DESIGN Canberra returns to the nation’s capital in November with more than 200 events, talks, exhibitions and artist demonstrations.
The annual design event will run from 9-29 November with plenty of online resources for those of us who can’t make it to the capital as a result of COVID-19 restrictions.
Speaking to ADR, CEO of Craft ACT: Craft & Design Centre and DESIGN Canberra artistic director Rachael Coghlan says artists, designers and makers were enthusiastic for the festival to go ahead this year.
“The contemporary craft and design community really needed some good news to look forward to in what has been a really challenging year,” she says.
“Something that promotes design collaborations and beautiful art installations, workshops and exhibitions. Something that’s positive and hopeful.”
The 2020 theme is Care, which was chosen before COVID-19, but as Coghlan explains, fits perfectly with the year’s events.
“This year we all need a bit more care and to be more caring of one another,” she says.
“And I think that’s a really nice focus for the festival. How can we take more care of the beautiful creative community that we serve? And how can we take more care in what we consume?”
The more than 200 scheduled events fit into three main themes. The first, DESIGN Revisited, will include small guided tours by experts of iconic mid-century houses in Canberra.
This will be supported by a second theme, This Is Suburbia, which Coghlan explains is a tongue-in-cheek nod to those who deride the capital as being suburban, while also celebrating the “spaces, places and living arrangements that are exciting, but also really sustainable for the future of our world.”
The final theme, Meet the Maker, will be dedicated to supporting local artists, designers and makers with open studios, demonstrations, design, installations and workshops.
With so much to see and so little time, we’ve put together our top picks for what not to miss at DESIGN Canberra 2020.
Designer in Residence: Kirstie Rea
Glass artist Kirstie Rea‘s signature artwork for DESIGN Canberra is a stack of blankets that symbolise the generic symbol for comfort and care paired with the fragility of glass as a material.
“This is the first year we’ve been able to invite an established and very acclaimed designer because the festival itself has come of age,” explains Coghlan.
“Rea works and teaches around the world, but her practice is very much in response to the natural environment.”
The stack of ‘blankets’ symbolising care whether coming or going, while the doorway structure represents the inside and outside, the comings and goings of our lives over the threshold.
With care will be available to view throughout the festival. The artist will also be hosting a series of talks in the final week.
This year, DESIGN Canberra will feature a number of group tours through key mid-century architectural projects in the capital including Harry Seidler’s Edmund Barton Building (10 November) and the suburb of Aranda (15 November), which features projects by architects like Ernest Munns, Roger and Anthony Pegrum and Enrico Taglietti.
We’re particularly keen to see inside Munns House, which Ernest Munns designed for his family in 1969.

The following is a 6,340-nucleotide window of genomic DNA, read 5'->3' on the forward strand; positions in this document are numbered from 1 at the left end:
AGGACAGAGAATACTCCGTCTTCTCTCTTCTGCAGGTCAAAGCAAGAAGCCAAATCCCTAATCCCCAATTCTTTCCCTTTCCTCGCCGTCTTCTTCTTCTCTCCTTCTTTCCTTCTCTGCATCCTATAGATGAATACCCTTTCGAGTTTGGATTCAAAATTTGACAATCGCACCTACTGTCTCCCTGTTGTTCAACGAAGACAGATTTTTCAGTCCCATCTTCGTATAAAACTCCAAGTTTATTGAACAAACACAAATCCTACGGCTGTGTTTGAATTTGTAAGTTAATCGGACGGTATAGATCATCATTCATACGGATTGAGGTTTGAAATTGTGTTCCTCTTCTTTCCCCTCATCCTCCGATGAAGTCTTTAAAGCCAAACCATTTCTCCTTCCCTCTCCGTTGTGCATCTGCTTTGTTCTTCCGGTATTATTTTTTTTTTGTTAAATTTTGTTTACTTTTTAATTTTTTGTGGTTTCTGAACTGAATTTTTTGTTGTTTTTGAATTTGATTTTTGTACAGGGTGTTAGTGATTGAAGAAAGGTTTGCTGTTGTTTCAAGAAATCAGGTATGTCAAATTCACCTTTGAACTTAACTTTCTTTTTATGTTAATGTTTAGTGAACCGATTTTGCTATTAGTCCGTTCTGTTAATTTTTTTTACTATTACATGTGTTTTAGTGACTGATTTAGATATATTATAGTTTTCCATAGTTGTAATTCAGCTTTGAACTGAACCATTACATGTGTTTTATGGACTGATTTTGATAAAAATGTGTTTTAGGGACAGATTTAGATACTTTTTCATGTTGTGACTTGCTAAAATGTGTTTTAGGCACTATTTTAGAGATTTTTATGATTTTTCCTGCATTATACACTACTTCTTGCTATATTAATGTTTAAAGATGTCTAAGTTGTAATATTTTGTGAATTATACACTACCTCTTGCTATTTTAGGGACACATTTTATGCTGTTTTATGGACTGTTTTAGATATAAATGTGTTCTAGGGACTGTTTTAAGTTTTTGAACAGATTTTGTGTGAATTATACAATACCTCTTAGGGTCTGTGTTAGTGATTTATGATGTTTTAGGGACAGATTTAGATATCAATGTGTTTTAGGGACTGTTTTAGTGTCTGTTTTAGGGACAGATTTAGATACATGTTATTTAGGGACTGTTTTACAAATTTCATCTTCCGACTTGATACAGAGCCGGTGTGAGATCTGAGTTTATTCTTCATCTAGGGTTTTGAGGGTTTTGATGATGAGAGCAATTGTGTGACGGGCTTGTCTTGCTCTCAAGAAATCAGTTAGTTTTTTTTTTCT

“It’s one of my favorite old time houses in Canberra,” says Coghlan.
“It’s a real tree house. You’re really set among the trees and beautiful views, and it has a great sense of light, material and space. It’s just a really exquisite home that actually very few people know about.”
Desiderium: spatial drawing by Hannah Quinlivan
09 November – 29 November
A newly commissioned site-specific installation, Desiderium is a large scale ephemeral 3D spatial drawing that explores the social atmosphere after our recent red summer and COVID-19-induced health and economic crisis.
Artist Hannah Quinlivan, who works with rhythmanalysis, developed by social theorist Henri Lefebvre as a set of techniques for understanding the production of urban spaces, will be speaking about her installation on 14 November.
Two Minutes to Midnight: This Is Suburbia
A new DESIGN Canberra event series which invites designers and thought-leaders to engage in deeper conversations with the community about the spaces, places and values we need in order to survive and thrive, featuring architect Shelley Penn and urban designer Catherine Simpson.
Design Revisited: Michael Dysart
Catch the Australian architect reflect on Canberra’s experimental housing developments from the 1970s including his key projects Wybalena Grove and Urambi Village.
Comedian and podcaster Tim Ross has also produced a short form documentary film interview with Dysart, which will premiere at the festival on 19 November.
Shine Dome: Behind the Scenes Tour
Get a rare glimpse into areas of the iconic Shine Dome, designed by Roy Grounds. This tour illustrates the challenges facing iconic buildings – protecting their legacy, understanding their design and managing environmental impacts, such as the 2020 hailstorms.
While there are too many to list, DESIGN Canberra’s Open Studios are a much needed chance for designers, makers and artists to reach a wider audience and show off their skills.
“It’s up to artists about how they want to present this studio, but I’ve never seen an artist studio that isn’t a captivating, beautiful and really uplifting space,” says Coghlan.
“I think we’re all a little bit sick of over consumption and really want to support local and be much more mindful in the way we consume. So I think there’s something really beautiful about being able to meet the artists and buy direct from the artists.”
DESIGN Canberra will be charging a small fee for many of its event this year in an effort to “mitigate the urge to book first and decide whether to go later”. It’ll also have smaller group sizes and a limited number of tickets, so head online to book your spot.
See the full program on the DESIGN Canberra website.
Lead photo: Artist Talk (Lucy Irvine) by 5 Foot Photography.